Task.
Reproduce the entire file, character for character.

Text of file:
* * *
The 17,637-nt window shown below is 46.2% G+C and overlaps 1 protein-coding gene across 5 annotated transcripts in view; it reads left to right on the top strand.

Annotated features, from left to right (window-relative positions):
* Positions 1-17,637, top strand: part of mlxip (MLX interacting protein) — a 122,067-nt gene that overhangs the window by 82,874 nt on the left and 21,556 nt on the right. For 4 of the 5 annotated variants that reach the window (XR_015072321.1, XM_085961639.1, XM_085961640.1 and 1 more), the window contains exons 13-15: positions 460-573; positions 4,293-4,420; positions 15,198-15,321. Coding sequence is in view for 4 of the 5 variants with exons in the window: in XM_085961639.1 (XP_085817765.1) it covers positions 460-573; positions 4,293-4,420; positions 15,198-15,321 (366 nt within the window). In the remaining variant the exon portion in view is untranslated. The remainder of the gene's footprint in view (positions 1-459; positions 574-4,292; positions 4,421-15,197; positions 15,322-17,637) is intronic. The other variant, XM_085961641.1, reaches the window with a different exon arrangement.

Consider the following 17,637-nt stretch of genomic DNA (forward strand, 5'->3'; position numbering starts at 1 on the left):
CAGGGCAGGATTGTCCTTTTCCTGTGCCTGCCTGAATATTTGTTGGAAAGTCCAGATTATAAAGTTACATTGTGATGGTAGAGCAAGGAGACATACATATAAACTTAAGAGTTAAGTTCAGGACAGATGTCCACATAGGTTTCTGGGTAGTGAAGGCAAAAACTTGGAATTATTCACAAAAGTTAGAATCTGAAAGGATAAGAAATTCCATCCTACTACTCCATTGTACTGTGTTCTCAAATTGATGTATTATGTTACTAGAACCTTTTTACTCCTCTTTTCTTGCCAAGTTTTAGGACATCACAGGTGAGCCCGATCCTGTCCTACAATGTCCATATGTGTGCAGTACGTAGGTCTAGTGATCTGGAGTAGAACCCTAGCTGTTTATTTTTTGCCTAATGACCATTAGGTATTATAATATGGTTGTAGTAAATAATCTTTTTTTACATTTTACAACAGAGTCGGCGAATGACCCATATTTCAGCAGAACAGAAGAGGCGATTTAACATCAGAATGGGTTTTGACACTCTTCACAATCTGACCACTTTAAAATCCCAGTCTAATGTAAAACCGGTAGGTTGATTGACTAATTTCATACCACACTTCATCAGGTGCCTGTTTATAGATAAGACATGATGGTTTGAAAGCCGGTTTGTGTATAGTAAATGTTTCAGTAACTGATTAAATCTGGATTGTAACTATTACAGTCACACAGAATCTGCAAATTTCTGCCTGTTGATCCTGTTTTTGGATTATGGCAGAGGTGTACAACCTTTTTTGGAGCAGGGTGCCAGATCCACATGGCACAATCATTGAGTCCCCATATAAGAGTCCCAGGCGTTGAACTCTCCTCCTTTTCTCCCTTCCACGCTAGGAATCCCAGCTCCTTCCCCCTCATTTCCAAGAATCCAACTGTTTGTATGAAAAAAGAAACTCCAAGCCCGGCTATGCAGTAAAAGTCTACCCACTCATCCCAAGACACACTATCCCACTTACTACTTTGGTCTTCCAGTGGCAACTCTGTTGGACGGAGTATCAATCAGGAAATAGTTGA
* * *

The 17,637-nt window shown below is 46.2% G+C and overlaps 1 protein-coding gene across 5 annotated transcripts in view; it reads left to right on the top strand.

Annotated features, from left to right (window-relative positions):
* Positions 1-17,637, top strand: part of mlxip (MLX interacting protein) — a 122,067-nt gene that overhangs the window by 82,874 nt on the left and 21,556 nt on the right. For 4 of the 5 annotated variants that reach the window (XR_015072321.1, XM_085961639.1, XM_085961640.1 and 1 more), the window contains exons 13-15: positions 460-573; positions 4,293-4,420; positions 15,198-15,321. Coding sequence is in view for 4 of the 5 variants with exons in the window: in XM_085961639.1 (XP_085817765.1) it covers positions 460-573; positions 4,293-4,420; positions 15,198-15,321 (366 nt within the window). In the remaining variant the exon portion in view is untranslated. The remainder of the gene's footprint in view (positions 1-459; positions 574-4,292; positions 4,421-15,197; positions 15,322-17,637) is intronic. The other variant, XM_085961641.1, reaches the window with a different exon arrangement.

Consider the following 17,637-nt stretch of genomic DNA (forward strand, 5'->3'; position numbering starts at 1 on the left):
CAGGGCAGGATTGTCCTTTTCCTGTGCCTGCCTGAATATTTGTTGGAAAGTCCAGATTATAAAGTTACATTGTGATGGTAGAGCAAGGAGACATACATATAAACTTAAGAGTTAAGTTCAGGACAGATGTCCACATAGGTTTCTGGGTAGTGAAGGCAAAAACTTGGAATTATTCACAAAAGTTAGAATCTGAAAGGATAAGAAATTCCATCCTACTACTCCATTGTACTGTGTTCTCAAATTGATGTATTATGTTACTAGAACCTTTTTACTCCTCTTTTCTTGCCAAGTTTTAGGACATCACAGGTGAGCCCGATCCTGTCCTACAATGTCCATATGTGTGCAGTACGTAGGTCTAGTGATCTGGAGTAGAACCCTAGCTGTTTATTTTTTGCCTAATGACCATTAGGTATTATAATATGGTTGTAGTAAATAATCTTTTTTTACATTTTACAACAGAGTCGGCGAATGACCCATATTTCAGCAGAACAGAAGAGGCGATTTAACATCAGAATGGGTTTTGACACTCTTCACAATCTGACCACTTTAAAATCCCAGTCTAATGTAAAACCGGTAGGTTGATTGACTAATTTCATACCACACTTCATCAGGTGCCTGTTTATAGATAAGACATGATGGTTTGAAAGCCGGTTTGTGTATAGTAAATGTTTCAGTAACTGATTAAATCTGGATTGTAACTATTACAGTCACACAGAATCTGCAAATTTCTGCCTGTTGATCCTGTTTTTGGATTATGGCAGAGGTGTACAACCTTTTTTGGAGCAGGGTGCCAGATCCACATGGCACAATCATTGAGTCCCCATATAAGAGTCCCAGGCGTTGAACTCTCCTCCTTTTCTCCCTTCCACGCTAGGAATCCCAGCTCCTTCCCCCTCATTTCCAAGAATCCAACTGTTTGTATGAAAAAAGAAACTCCAAGCCCGGCTATGCAGTAAAAGTCTACCCACTCATCCCAAGACACACTATCCCACTTACTACTTTGGTCTTCCAGTGGCAACTCTGTTGGACGGAGTATCAATCAGGAAATAGTTGA